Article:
Human Rights Day: Crying out for freedom to worship in Indonesia

Two crucifixes remain upright in the remnants of an Indonesian church burned in October 2015. Photo: LWF Indonesia
Two crucifixes remain upright in the remnants of an Indonesian church burned in October 2015. Photo: LWF Indonesia

Indonesian Lutheran congregations seek support to end religious marginalization

(LWI) - A mother’s lament echoes the pain of religious intolerance in multi-faith Indonesia.

“We have been living peacefully already for many years, but why are we forced to witness our churches burned and destroyed?” cries the woman during an interview with a visiting team of The Lutheran World Federation (LWF) Indonesia National Committee to Aceh Singkil in North Sumatra.

Aceh Singkil’s 20,000 Christians are afraid to express their faith even though religious freedom is constitutionally guaranteed and the country’s diversity is held up as an example for the world.

On 13 October, 1,000 extremists calling themselves the Islamic Defender Youth, or Pemuda Peduli Islam (PPI), torched a church belonging to the Indonesian Christian Church (HKI) and attacked members of the nearby Pakpak Dairi Christian Protestant Church (GKPPD).  

A Muslim man was killed during the attack and the incident heightened tension as a member of the GKPPD was charged with the murder. In the aftermath, 7,000 Christians fled their homes seeking safety in the neighboring areas. The government convinced them to return four days later.

A week before the incident, the extremist group had urged the government to uphold laws on worship houses that limited their number to just one church and four chapels in the community, though these laws breach agreements reached in 1979 and 2001.

Century-old family lineage

Churches and civil society organizations lament the government’s lack of foresight. The government failed to anticipate the effect of limiting Christians’ rights to religious liberty in the country, they say.

“The government must have known this type of incident would take place, so why did they not prevent it?” asks Rev. Tulus Hutagalung of the HKI.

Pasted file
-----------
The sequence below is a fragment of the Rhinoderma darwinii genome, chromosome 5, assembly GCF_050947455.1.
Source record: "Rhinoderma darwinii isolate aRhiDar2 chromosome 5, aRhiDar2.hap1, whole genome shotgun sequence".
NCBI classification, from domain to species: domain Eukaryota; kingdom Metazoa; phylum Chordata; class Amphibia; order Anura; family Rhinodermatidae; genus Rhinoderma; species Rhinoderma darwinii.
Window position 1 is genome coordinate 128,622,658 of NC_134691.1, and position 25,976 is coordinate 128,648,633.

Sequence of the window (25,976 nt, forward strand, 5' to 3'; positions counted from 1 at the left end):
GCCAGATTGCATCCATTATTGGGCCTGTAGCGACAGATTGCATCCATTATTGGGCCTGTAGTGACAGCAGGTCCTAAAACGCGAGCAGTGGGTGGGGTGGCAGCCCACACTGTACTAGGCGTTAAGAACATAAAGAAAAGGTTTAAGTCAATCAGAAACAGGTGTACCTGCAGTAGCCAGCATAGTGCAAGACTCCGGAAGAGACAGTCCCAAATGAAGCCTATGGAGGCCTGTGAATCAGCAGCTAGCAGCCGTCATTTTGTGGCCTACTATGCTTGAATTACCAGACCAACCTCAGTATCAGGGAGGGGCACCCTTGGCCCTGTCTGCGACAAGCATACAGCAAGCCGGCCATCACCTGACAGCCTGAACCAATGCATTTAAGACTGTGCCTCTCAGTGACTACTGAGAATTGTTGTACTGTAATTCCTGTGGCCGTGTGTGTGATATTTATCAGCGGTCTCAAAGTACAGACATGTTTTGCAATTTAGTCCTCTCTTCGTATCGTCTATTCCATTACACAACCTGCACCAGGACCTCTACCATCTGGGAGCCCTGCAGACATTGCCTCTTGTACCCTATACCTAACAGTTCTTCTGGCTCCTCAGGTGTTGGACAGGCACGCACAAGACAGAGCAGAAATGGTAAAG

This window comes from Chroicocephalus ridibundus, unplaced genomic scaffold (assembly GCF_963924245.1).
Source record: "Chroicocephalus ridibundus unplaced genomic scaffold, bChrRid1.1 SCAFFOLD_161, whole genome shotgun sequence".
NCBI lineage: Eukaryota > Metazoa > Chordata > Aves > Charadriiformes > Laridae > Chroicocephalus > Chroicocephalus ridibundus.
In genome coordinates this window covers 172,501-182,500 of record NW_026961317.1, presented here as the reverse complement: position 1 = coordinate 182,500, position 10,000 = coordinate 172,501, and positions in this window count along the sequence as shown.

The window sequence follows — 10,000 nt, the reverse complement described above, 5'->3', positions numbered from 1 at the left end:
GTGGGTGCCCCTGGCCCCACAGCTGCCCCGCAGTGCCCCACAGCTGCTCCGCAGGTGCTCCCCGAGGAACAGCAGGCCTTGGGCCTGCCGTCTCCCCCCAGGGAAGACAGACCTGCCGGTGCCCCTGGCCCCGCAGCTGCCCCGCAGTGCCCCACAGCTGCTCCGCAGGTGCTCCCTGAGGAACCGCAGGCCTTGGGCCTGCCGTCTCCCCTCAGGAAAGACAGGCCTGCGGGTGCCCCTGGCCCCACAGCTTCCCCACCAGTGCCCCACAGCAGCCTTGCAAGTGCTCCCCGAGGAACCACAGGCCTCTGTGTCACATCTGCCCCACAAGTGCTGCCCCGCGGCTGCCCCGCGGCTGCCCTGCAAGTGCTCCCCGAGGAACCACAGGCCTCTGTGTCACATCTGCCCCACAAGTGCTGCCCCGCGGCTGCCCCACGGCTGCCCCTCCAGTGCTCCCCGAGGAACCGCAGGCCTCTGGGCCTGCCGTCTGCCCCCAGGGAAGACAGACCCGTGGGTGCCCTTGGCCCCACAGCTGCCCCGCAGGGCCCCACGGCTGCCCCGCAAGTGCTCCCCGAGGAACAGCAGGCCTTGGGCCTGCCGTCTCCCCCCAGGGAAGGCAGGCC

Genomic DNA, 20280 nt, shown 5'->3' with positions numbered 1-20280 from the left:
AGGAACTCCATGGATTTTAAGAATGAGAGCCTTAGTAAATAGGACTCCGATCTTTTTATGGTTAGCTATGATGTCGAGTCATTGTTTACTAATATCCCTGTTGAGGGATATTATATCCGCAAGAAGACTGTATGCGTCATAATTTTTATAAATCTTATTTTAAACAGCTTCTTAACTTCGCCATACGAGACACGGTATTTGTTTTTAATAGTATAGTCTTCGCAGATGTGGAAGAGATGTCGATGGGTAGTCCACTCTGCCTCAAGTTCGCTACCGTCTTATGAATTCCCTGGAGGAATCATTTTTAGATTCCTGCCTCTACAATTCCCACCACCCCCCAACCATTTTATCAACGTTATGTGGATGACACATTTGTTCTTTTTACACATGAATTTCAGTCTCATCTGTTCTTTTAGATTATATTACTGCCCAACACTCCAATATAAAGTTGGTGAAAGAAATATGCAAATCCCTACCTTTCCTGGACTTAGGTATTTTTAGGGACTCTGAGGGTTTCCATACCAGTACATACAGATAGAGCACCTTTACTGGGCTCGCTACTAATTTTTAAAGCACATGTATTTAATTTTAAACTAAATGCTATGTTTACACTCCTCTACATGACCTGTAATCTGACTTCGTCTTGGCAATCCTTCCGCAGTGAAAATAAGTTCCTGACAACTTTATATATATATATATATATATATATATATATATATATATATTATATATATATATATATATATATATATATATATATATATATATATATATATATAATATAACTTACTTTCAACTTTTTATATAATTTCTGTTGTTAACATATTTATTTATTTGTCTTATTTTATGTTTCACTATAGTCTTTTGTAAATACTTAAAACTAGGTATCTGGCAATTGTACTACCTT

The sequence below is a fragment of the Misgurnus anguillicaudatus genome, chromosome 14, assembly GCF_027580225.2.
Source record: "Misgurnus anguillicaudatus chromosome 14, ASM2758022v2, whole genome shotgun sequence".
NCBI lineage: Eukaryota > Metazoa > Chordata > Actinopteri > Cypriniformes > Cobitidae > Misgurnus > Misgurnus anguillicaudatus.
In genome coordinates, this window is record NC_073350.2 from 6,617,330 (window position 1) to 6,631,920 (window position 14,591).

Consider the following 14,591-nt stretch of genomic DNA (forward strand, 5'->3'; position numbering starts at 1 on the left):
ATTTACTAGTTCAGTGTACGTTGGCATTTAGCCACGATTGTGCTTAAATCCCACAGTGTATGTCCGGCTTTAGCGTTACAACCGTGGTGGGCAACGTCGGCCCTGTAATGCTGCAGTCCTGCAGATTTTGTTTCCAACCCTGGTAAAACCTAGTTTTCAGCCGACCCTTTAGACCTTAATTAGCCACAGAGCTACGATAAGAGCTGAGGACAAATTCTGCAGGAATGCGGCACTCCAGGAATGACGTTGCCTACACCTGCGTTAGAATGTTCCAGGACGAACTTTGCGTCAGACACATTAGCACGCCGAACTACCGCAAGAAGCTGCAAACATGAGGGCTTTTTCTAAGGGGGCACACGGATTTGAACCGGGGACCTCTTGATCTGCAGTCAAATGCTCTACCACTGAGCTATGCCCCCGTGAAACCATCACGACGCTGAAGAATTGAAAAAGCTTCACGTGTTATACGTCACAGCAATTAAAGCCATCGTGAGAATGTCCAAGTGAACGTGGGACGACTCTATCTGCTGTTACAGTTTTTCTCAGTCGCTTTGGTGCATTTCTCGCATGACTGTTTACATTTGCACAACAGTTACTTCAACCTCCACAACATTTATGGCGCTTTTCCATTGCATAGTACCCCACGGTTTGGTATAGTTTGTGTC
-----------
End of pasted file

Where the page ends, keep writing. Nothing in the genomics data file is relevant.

Churches have been part of the community in Aceh Singkil long before Indonesia’s independence in 1945, and remain vital in areas that are predominantly Christian.

During the visit after the church was burned down, GKPPD members narrated how their ancestors came from Singkil 100 years ago. “I am the third generation of Christians in my family,” said 59-year old Tumanggor, showing visitors his family’s century-old tomb.

Stringent legal restrictions

Singkil is part of Aceh province, which is autonomous and governed by Sharia law after the 2005 Helsinki Peace Accord was struck between the government and the Free Aceh Movement (GAM). However, there is no license under the agreement or Sharia law to discriminate against other religions.

Christians in Singkil find it difficult to worship after the 13 October incidents and the government’s demolition of nine churches days later. The latter action took place at the request of Islamic groups insisting that churches in Aceh Singkil are illegal because they do not hold government permits.

According to the human rights office of the LWF Indonesia National Committee, it is difficult for churches to apply to the state authorities for building permits. A 2006 decree requires 90 signatures from church members and 60 signatures from different faith or church groups.

Churches exist in areas where Christians are the majority. “How will we satisfy the signature requirement if they cannot reach the required 60 signatures? This law does not make any sense in terms of freedom of religion or belief as it is stated in the national constitution,” says GKPPD Bishop Elson Lingga.

In the meantime, Christians from the nine churches that were demolished in Aceh Singkil have no place to worship. Moreover, they are not allowed to put up tents beside the church ruins or move their worship to their homes. Police and military are keeping them from the church sites.

The LWF National Committee in Indonesia, which is made up of the 13 LWF member churches in the country has mobilized trauma counseling teams that continue to accompany the affected congregation members. It is also urging other church bodies and civil society organizations to support the churches in their advocacy for freedom to worship and in dealing with the related legal implications.

 

A contribution by Fernando Sihotang, LWF National Committee in Indonesia.

 

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